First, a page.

A Story About Love and Perseverance: An Interview with David Sarafian
LOS ANGELES (ARPA International Film Festival)—David Sarafian is a well-known Armenian filmmaker of the 20th century and the period of centuries change. The retrospective of Safarian’s films took place at the 60th anniversary of the French Cinematheque in Paris. In 1999, his selected works were featured in Berlin. His film, “Lost Paradise,” is a grandiose reflection of the personality of an Armenian individual. The film was featured at the AFI International Film Festival 24 years ago. Sarafian will return to Los Angeles this year with his new film, “Hot Country, Cold Winter” (Armenian original title: Taq erkir, tsurt dzmer). The premiere gala for the feature, will take place at the Egyptian Theatre on November 4th at 7:30pm.
“Hot Country, Cold Winter” is a masterpiece about an Armenian couple’s love and steadfastness in trying times.
ARPA International Film Festival (AIFF): Mr. Sarafyan, you have waited around 25 years to unveil your second film. How do you feel now when the work is complete?
David Sarafian (DS): 25 years? They have passed in a heartbeat. On the other hand, so much has happened and changed in that time. I have worked on other projects, as it is with the documentary series about Armenian history and culture for German television, or my fine art exhibitions. However I have not waited. All these years, I have diligently worked on the film even when I was busy with other things. Without exception, there has not been a day where I have not worked on this project at least for a few hours. Let us not talk of this anymore… It is like a musician who plays his instrument every day. Perhaps, that is the secret the musician and his music speak directly to your soul. All other arts just hope one day to have the same effect as the music do. If my film really touches the souls of its viewers, then this is a proof that the endless hours of work were not wasted.
Yes, “Hot Country, Cold Winter” is at the first about the life in hard times. Today for many, it is difficult to comprehend the inhumane circumstances our people lived through. As a race, we persevered and found ways to rise and continue living. The main character in the movie, Tigran, states, “when the living conditions become unbearable, people quickly lose their human face. For years we live in insufferable conditions, and thank God, we stayed human.”
This theme is true not only to Armenians but to all people, all around the world.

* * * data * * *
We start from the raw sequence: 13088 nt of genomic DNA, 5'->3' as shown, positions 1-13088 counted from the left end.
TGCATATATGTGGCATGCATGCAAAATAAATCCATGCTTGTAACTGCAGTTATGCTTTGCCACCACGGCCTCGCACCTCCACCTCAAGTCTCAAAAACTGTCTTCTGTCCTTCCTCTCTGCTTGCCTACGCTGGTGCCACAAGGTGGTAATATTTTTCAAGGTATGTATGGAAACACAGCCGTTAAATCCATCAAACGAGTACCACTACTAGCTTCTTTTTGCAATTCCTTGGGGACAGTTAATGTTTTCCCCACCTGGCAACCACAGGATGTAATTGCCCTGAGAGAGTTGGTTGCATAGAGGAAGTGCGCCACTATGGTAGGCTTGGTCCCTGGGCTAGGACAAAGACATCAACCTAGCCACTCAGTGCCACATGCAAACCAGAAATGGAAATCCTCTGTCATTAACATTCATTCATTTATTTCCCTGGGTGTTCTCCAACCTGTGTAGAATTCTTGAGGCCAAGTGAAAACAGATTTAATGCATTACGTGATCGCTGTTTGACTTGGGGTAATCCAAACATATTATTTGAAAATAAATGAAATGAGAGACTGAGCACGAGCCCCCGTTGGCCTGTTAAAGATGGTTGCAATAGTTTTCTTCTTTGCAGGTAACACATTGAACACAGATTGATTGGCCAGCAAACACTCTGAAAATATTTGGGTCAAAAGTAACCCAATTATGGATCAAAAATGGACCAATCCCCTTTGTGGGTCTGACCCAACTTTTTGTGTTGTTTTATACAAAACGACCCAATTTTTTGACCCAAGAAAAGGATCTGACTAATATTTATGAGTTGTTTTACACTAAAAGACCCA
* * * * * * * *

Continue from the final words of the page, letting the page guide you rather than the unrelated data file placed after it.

How do I feel now that the film is complete? After the film’s sound mixing was finalized, I woke up in the morning wanting to go to the studio and realized there was nothing left for me to do. I have lived “with” this movie for years and now I am left all alone. It feels as though, my wife of many years has left me – even though I have never experienced that.
AIFF: Is art your hobby?
DS: No, it is not a hobby. I was asked this question before, and my answer was, “Fine art is my primary language, cinematography is the studied one.” However, I have studied well and have mastered that language of making films. Look, English will always be the primary language of a German speaking Englishman, although his German is perfect. I was born into an artistic family and grew up in my father’s studio. I have always been surrounded by artists. My grandfather, Sarkis Sarafian, was the art director of the first Armenian sound movie and one of the creators of ‘Armenfilm’ Studios. My father, Souren Safarian, was a famous artist. My nephew, Souren Safarian the Minor, is an outstanding Armenian contemporary artist, whose work is showcased in Italy, France, Germany, Australia. His son, Armen, also draws. We are now preparing for a show called “5 Generations,” an exhibition in China.
AIFF: Mr. Sarafian, it seems your work will be showcased there as well.
DS: Yes, however I believe we have strayed from the topic.
AIFF: This is your life… Let us return to the topic of film. “Lost Paradise” your first movie, a true example of an Armenian family. The story takes place in a suburb at the foothills of a mountain facing Biblical Ararat. The film is recognized for the powerful effect it had on its viewers. What inspirational circumstances have you come across since the making of this film?
DS: First and foremost, this movie has a strong reflection of classic fine art. Then, of course, my collaborative work with my director of photography Ashot Mkrtichyan. Definitely, the discussions with the wise elderly man Gevorg Thovmassian who was acting the main character. He too had lived through the same circumstances described in the film, and was one who experienced the massacre in Turkey. The entire story of the movie is set in the 1980’s. There is no one single footage concerning the genocide itself, but world renown, Jean Rouch, the founder of French Cinema Verite and the President of Cinematheque Francaise said the following about the film, “’Lost Paradise,’” is the strongest reflection of the Armenian Genocide in film art, even though I know and appreciate Malyan’s ‘Nahapet’ and Verneuil’s ‘Mayrig.’ I congratulate you David.”